Election 2016 showed us that truth is, for people like Trump, dispensable. Such is the case with Gaffney. His recent mudslinging at Council Member Sarai Rivera – whom he baselessly accused of corruption – is an example. He cobbled together a few pieces of information and misconstrued them in the same way Trump did with Hillary and the email non-scandal. Things sound terrible, but upon investigation, it becomes obvious there’s nothing there but smoke and mirrors.
Gaffney also doesn’t disagree; he demonizes. Instead of “that goddam liberal,” the kind of insult conservatives used to use, or something along that line, Gaffney refers to a “fellowship of corruption.” He knows there’s no corruption, but simply doesn’t care. He knows the mayor’s council on taxation isn’t trying to “grab your money,” but is instead trying to und the city’s (remarkable to say the least) improvement – but Gaffney doesn’t care.
Like Trump, Gaffney goes around the media. He has his own Facebook page and Youtube show, where he speaks directly to his fans (those who fall into several categories: the extremists, and those who’ve fallen for Gaffney’s lies) unencumbered by opposing viewpoints. Indeed, Gaffney is so averse to disagreement that he removed this author’s comments from his Facebook page, and made it impossible to comment on it again. (The comment challenged Gaffney, but was quite restrained and respectful.) Consequently, Gaffney, along with Turtleboy Sports (slightly less extreme) has created an echo chamber where an idea, though not true, bounces around and becomes stronger. As Trump’s surrogate stated, “there’s really no such thing as facts”; in Gaffney’s world, the same is true. It’s not that Gaffney ignores the regular media. Instead, he condemns it for false crimes. Gaffney and his people accuse the Telegram and Gazette of being in some strange collusion with the supposed fellowship of corruption – one of them even set up a fake Twitter account mocking the T+G’s publisher. While the T+G often publish conservative opinion pieces, it’s referred to as a conservative rag.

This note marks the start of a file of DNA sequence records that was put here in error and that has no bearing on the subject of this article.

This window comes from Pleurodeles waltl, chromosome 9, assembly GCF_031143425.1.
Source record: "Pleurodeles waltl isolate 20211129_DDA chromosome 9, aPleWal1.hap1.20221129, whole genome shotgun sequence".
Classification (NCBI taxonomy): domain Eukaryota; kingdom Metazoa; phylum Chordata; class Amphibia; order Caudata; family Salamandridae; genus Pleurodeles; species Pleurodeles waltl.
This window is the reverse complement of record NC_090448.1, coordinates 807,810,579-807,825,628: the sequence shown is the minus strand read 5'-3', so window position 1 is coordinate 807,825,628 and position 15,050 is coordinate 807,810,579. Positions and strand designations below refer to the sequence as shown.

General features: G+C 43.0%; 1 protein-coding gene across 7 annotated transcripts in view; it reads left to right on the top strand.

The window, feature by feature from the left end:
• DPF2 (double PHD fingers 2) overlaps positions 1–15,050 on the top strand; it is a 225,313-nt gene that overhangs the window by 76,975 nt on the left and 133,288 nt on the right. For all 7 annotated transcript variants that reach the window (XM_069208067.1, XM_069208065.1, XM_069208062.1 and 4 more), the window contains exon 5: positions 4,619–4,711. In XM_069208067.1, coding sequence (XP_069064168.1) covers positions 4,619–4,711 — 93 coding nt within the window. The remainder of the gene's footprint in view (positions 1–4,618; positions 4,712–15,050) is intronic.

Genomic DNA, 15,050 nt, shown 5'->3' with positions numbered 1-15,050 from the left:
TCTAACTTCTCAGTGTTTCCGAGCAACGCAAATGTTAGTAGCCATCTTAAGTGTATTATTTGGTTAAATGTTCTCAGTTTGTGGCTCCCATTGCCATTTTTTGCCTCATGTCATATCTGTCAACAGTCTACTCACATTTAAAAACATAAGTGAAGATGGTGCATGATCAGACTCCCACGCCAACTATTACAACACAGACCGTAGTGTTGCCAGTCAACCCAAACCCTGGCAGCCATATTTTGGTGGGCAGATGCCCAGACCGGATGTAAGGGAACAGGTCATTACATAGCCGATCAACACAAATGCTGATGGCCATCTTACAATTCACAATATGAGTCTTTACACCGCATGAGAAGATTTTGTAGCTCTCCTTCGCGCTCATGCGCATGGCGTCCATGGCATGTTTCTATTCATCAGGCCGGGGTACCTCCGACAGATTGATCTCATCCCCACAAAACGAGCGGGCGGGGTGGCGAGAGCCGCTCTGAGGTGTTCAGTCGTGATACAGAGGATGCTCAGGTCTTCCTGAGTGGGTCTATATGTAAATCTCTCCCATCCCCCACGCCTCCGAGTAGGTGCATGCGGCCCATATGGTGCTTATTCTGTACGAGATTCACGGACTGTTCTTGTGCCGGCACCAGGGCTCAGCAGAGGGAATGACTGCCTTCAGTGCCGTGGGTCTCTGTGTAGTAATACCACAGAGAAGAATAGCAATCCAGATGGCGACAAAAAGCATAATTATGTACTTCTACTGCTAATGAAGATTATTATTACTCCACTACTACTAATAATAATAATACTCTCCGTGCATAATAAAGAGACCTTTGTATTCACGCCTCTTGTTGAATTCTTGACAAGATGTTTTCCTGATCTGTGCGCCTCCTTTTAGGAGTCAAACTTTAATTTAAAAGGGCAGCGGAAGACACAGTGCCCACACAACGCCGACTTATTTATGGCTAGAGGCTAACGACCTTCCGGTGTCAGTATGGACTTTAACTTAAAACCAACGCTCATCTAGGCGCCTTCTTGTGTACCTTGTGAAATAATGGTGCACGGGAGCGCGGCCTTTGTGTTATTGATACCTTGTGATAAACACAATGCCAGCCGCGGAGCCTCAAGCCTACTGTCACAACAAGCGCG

And, of course, there’s racism and xenophobia. This is Worcester, a city that takes pride in its multi-racial immigrant history, so you simply can’t say the exact same things that Trump said. But you attack Hispanic churches and accuse them of corruption, you go after and cripple a nonprofit organization run by people of color (which Gaffney takes full credit for) along coded racial lines, you make clear your opposition to “illegal” immigrants, you post articles from Turtleboy about “bad” sections of the city – sections that happen to be overwhelmingly non-white, and you’ve created enough dog whistles that Worcester’s fringe group of racists will band together around you…all while you claim to your other followers that you wouldn’t dream of being a racist. And then there’s Gaffney’s new tagline: “Take Worcester back,” straight out of the “Make America Great Again” book of phrases. But who are we taking the city back from? One can’t help but imagine many of Gafney’s supporters dreaming of returning Worcester to whiter (and much less interesting) days.
For all these reasons, the national trends and Gaffney’s threats to basic democracy, he must go. He’s not like Konstantina Lukes, a traditional conservative. He’s part of the new breed of right-wing extremist, dangerous in his flirtations with racism and animosity toward the truth. In his term on council, he’s already been able to drive a wedge between good people, to divide the general democratic (small “d”) alliance that has governed Worcester in recent years. He hasn’t been able to drive them apart enough that they’ve been defeated, but, without fightback, he’ll be able to do so.
2017 has to be the year that localities and states turn the tide on Trumpism. We have to do our part in Worcester, and that means getting rid of Gaffney and marginalizing Turtleboy Sports.
He absolutely can’t be allowed to become mayor, a position he’s likely to run for. Further, it is important that some candidate emerge who can target and defeat him. Given Worcester’s electoral system, who that candidate is will require discussion and as much unity as possible. Too many candidates can easily split the anti-Gaffney vote.
Image used under a Creative Commons copyright.